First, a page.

Henry David Thoreau admired a hand-made axe handle in a journal entry made more than 150 years ago: “Those made by hand are considered stronger than those which are turned (on a machine), because the outline conforms to the grain . . . I like to see the farmer whittling his own axe helve as I did E. Hosmer, a white oak on the 27th.”
Times have changed, but Thoreau’s sentiment is as true today as it was back then. When it comes time to replace the handle on your axe, why not forgo the trip to the hardware store and whittle one yourself? You needn’t be a distant relative of E. Hosmer to accomplish such a feat. All you need is an axe, a drawknife, a spoke shave, a rasp, and a sharp knife with a flat bevel. Here are some instructions to get you started.
Choose a freshly cut bolt of ash, hickory, sugar maple, yellow birch, or hophornbeam. A firewood cutter would be a good source. The wood should be green and straight-grained, without knots, about 10 to 16 inches in diameter. It is surprising how easily green wood can be shaped with sharp hand tools; it’s like cutting frozen cream cheese.
Split the bolt into quarters, sixths, or eighths; each split piece, called a billet, should have at least four or five inches of bark. The one guiding principle to keep in mind when making an axe handle is to keep the same annual growth ring in the center of the entire handle, from where it will enter the axe head to the fawn’s foot. That annual ring will be split by the wedge in the final step, and it will run in the same plane as the swing of the axe, providing the handle with strength and shock-absorption. All the splitting, hewing, shaving, and carving are done to provide an appropriately sized handle while holding to this principle.
Score and hew, or split out, the triangle on the inside of the billet and remove the bark. Hew the surface smooth and trace on it an outline of the desired handle. The billet should be about one and one-half inches thick, oversized at the bottom for the fawn’s foot, and about four inches wide. The length of the handle varies with use. Handles used for shaping work are 19 to 22 inches, camp axes carried on trips are 20 to 26 inches, and those for chopping and splitting are 28 to 31 inches. A chopping axe handle length is often equal to the inseam of your pants.
Following the pattern, score and hew the handle into rough shape. The outline and the center lines on the annual ring may have to be redrawn as the draw knife and spoke shave remove more wood. A shaving horse is useful, but a bench vice will work well, too. The area of the handle that fits into the eye of the axe head is kept as an oversized rectangle of wood; the shaft is shaped into an oblong profile that has the ratio of one to two, thickness to width. This keeps the handle from turning in your hands during use. Many of the handles we have are ¾ inch thick and 1½ inches wide. The fawn’s foot can be shaped with a spoke shave or rasp, but a sharp knife works best when the wood is green.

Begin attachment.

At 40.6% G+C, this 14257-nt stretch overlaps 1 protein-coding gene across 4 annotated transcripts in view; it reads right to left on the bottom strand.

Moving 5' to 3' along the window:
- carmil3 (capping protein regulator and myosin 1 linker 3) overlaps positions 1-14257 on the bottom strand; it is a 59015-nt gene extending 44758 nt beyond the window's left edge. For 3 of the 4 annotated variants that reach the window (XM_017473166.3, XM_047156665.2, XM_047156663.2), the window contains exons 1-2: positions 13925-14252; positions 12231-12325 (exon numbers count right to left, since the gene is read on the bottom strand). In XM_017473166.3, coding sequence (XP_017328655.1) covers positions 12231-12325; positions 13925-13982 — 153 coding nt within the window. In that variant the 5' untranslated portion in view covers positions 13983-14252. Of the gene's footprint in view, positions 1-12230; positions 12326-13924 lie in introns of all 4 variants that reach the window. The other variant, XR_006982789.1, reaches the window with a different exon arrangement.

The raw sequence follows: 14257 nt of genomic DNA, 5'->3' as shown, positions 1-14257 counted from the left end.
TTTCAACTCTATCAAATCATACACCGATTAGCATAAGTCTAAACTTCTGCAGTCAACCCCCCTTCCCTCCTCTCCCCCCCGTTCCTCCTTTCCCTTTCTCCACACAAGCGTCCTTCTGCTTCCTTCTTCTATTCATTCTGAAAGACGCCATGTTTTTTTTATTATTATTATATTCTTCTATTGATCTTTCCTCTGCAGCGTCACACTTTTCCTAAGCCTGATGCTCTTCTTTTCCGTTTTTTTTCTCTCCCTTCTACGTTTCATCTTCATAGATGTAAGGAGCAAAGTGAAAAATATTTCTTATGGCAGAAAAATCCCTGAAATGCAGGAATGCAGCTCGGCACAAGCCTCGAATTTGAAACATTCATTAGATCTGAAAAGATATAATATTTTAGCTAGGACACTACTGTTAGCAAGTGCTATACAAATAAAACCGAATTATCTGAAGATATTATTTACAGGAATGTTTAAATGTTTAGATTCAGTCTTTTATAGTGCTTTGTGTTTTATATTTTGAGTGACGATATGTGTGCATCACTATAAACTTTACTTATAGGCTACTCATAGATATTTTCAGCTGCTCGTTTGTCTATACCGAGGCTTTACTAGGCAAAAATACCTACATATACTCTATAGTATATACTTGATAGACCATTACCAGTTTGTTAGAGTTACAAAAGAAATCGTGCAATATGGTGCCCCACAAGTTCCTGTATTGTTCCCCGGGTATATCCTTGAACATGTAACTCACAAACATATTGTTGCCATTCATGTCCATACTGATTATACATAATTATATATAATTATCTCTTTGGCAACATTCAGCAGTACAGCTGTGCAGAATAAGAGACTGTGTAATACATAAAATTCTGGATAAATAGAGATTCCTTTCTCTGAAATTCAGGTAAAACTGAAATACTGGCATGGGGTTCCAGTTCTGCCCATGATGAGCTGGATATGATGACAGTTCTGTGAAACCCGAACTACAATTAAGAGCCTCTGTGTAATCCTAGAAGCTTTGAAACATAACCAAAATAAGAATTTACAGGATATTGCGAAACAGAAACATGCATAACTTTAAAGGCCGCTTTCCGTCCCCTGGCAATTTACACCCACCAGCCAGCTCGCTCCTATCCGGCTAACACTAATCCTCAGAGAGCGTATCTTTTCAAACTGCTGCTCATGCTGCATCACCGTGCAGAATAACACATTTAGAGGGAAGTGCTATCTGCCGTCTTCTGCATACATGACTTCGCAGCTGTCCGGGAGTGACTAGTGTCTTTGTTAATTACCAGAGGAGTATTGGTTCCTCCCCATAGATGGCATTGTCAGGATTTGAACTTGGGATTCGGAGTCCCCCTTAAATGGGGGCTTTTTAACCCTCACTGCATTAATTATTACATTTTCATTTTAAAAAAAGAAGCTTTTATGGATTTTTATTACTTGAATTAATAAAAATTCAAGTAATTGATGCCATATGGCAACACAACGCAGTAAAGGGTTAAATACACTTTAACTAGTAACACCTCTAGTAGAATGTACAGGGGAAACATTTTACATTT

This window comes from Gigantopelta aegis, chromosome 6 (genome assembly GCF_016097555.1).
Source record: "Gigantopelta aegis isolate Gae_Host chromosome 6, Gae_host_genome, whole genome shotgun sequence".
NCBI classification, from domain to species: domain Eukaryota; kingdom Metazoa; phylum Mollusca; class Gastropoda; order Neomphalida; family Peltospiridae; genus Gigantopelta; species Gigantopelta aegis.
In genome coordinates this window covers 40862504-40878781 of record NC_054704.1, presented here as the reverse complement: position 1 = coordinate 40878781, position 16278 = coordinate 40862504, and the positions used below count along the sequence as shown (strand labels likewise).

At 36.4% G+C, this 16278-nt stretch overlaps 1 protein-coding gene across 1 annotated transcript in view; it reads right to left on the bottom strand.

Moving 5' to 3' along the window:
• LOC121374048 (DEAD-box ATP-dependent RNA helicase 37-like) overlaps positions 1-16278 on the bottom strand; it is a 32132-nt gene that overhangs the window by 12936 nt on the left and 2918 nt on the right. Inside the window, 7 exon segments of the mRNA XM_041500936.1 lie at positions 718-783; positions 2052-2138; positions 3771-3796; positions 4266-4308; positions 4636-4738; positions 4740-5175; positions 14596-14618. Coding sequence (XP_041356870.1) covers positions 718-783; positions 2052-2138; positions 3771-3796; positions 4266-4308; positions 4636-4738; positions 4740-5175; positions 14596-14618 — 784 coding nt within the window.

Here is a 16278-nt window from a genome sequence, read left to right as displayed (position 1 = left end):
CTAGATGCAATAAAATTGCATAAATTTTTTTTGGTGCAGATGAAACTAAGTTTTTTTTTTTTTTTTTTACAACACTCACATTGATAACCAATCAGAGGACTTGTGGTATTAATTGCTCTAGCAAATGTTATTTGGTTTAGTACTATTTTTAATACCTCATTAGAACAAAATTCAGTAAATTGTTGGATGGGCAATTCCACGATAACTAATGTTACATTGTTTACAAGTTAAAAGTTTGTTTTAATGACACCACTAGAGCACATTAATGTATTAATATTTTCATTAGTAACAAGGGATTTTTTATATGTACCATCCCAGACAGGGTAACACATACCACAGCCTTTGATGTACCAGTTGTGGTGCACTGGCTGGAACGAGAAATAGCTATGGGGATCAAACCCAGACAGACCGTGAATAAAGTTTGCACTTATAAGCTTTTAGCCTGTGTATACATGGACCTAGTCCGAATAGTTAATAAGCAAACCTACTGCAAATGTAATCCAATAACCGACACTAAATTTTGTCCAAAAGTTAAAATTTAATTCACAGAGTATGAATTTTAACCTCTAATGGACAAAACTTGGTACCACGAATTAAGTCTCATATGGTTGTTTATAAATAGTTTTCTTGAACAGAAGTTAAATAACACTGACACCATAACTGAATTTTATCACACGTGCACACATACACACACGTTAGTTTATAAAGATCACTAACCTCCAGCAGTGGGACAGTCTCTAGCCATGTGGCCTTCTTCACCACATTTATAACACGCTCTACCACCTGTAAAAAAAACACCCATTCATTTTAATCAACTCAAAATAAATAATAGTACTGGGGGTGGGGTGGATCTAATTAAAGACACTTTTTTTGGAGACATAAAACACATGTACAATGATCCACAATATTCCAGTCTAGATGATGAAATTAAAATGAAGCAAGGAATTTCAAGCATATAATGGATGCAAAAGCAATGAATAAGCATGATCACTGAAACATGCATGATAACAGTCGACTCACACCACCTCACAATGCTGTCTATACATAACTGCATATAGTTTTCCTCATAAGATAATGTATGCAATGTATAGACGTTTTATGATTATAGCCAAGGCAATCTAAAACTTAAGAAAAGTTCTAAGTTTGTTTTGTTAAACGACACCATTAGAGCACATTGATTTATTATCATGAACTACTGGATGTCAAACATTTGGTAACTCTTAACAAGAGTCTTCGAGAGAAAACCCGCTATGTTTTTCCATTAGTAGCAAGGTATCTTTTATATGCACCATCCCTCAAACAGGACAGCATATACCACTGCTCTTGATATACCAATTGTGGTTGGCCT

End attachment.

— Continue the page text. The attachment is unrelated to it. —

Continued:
The handle is nearly finished now, but it should be dried for a few weeks. Seal both ends to keep them from drying faster than the rest of the wood and checking. A cheap way to do this is to mix equal amounts of white glue and hot water, then smear the paste on the end grain. Then, hang it up and let it dry. When dry, the handle can be further finished by sanding, scraping with a piece of broken glass, or smoothing with a spokeshave. Finally, treat it with a couple of coats of boiled linseed oil, thinned with turpentine.
The last step is to hang the axe head on the dried handle. A straight-grain wooden wedge is used to keep the joint tight and safe. The slot for the wedge is either sawed or split along the center annual ring, to half the depth of the eye. Sawing provides more control, but splitting can work well if the wood is clamped tightly to limit the depth of the split. Great care in shaping the wood for a tight fit is essential. Take a little at a time with your spokeshave or rasp, and keep checking the fit until you have it right. Tapping the squared-off part of the fawn’s foot should pull the axe head onto the handle.
The wedge can be sawed out on a band saw, and should be an inch or more longer than needed; it should be as wide as the slot, and thicker. Insert the wedge and drive it in until tight, then wait a few days and pound it in more. With the wooden wedge in place, apply a wood-swelling fluid such as Chair-Loc or Wonderlok’Em Tite Chairs, available at most hardware stores. This product will swell the wood, then solidify inside it, assuring a tight fit. Here at home, we have handmade axe handles that we’ve used every year for over thirty years; they are as good as the day they were fitted to the head.